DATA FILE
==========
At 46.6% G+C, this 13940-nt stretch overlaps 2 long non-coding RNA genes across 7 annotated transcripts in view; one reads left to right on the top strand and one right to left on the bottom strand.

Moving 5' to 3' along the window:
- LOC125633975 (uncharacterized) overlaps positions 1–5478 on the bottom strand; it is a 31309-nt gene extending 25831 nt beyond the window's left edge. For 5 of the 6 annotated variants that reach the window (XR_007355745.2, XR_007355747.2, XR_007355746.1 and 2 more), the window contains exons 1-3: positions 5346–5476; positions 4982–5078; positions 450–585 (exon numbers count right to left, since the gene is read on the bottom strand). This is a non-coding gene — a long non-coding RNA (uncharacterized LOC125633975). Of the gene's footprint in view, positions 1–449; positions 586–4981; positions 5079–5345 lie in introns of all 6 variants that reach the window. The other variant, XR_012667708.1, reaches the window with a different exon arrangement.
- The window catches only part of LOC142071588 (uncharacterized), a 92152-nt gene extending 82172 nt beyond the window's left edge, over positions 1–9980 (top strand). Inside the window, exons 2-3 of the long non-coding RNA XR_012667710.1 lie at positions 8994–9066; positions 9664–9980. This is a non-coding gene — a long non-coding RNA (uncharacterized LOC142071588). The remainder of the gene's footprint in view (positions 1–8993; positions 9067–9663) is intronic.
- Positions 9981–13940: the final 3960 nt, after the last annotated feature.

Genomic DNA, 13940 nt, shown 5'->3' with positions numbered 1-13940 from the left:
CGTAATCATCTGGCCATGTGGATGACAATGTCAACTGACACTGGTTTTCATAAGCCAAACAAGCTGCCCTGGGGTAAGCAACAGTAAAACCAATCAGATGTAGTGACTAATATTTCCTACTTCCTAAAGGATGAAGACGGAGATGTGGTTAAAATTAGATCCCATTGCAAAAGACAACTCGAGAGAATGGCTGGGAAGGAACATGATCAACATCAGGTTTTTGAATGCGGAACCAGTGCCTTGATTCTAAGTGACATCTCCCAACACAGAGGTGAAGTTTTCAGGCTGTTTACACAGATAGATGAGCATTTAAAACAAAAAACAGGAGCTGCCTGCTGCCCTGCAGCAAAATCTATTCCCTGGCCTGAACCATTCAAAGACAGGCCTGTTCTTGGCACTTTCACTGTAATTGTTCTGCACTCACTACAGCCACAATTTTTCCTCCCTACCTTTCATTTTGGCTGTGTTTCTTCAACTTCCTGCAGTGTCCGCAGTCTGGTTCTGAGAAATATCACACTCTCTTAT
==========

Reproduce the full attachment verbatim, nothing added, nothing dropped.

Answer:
At 46.6% G+C, this 13940-nt stretch overlaps 2 long non-coding RNA genes across 7 annotated transcripts in view; one reads left to right on the top strand and one right to left on the bottom strand.

Moving 5' to 3' along the window:
- LOC125633975 (uncharacterized) overlaps positions 1–5478 on the bottom strand; it is a 31309-nt gene extending 25831 nt beyond the window's left edge. For 5 of the 6 annotated variants that reach the window (XR_007355745.2, XR_007355747.2, XR_007355746.1 and 2 more), the window contains exons 1-3: positions 5346–5476; positions 4982–5078; positions 450–585 (exon numbers count right to left, since the gene is read on the bottom strand). This is a non-coding gene — a long non-coding RNA (uncharacterized LOC125633975). Of the gene's footprint in view, positions 1–449; positions 586–4981; positions 5079–5345 lie in introns of all 6 variants that reach the window. The other variant, XR_012667708.1, reaches the window with a different exon arrangement.
- The window catches only part of LOC142071588 (uncharacterized), a 92152-nt gene extending 82172 nt beyond the window's left edge, over positions 1–9980 (top strand). Inside the window, exons 2-3 of the long non-coding RNA XR_012667710.1 lie at positions 8994–9066; positions 9664–9980. This is a non-coding gene — a long non-coding RNA (uncharacterized LOC142071588). The remainder of the gene's footprint in view (positions 1–8993; positions 9067–9663) is intronic.
- Positions 9981–13940: the final 3960 nt, after the last annotated feature.

Genomic DNA, 13940 nt, shown 5'->3' with positions numbered 1-13940 from the left:
CGTAATCATCTGGCCATGTGGATGACAATGTCAACTGACACTGGTTTTCATAAGCCAAACAAGCTGCCCTGGGGTAAGCAACAGTAAAACCAATCAGATGTAGTGACTAATATTTCCTACTTCCTAAAGGATGAAGACGGAGATGTGGTTAAAATTAGATCCCATTGCAAAAGACAACTCGAGAGAATGGCTGGGAAGGAACATGATCAACATCAGGTTTTTGAATGCGGAACCAGTGCCTTGATTCTAAGTGACATCTCCCAACACAGAGGTGAAGTTTTCAGGCTGTTTACACAGATAGATGAGCATTTAAAACAAAAAACAGGAGCTGCCTGCTGCCCTGCAGCAAAATCTATTCCCTGGCCTGAACCATTCAAAGACAGGCCTGTTCTTGGCACTTTCACTGTAATTGTTCTGCACTCACTACAGCCACAATTTTTCCTCCCTACCTTTCATTTTGGCTGTGTTTCTTCAACTTCCTGCAGTGTCCGCAGTCTGGTTCTGAGAAATATCACACTCTCTTAT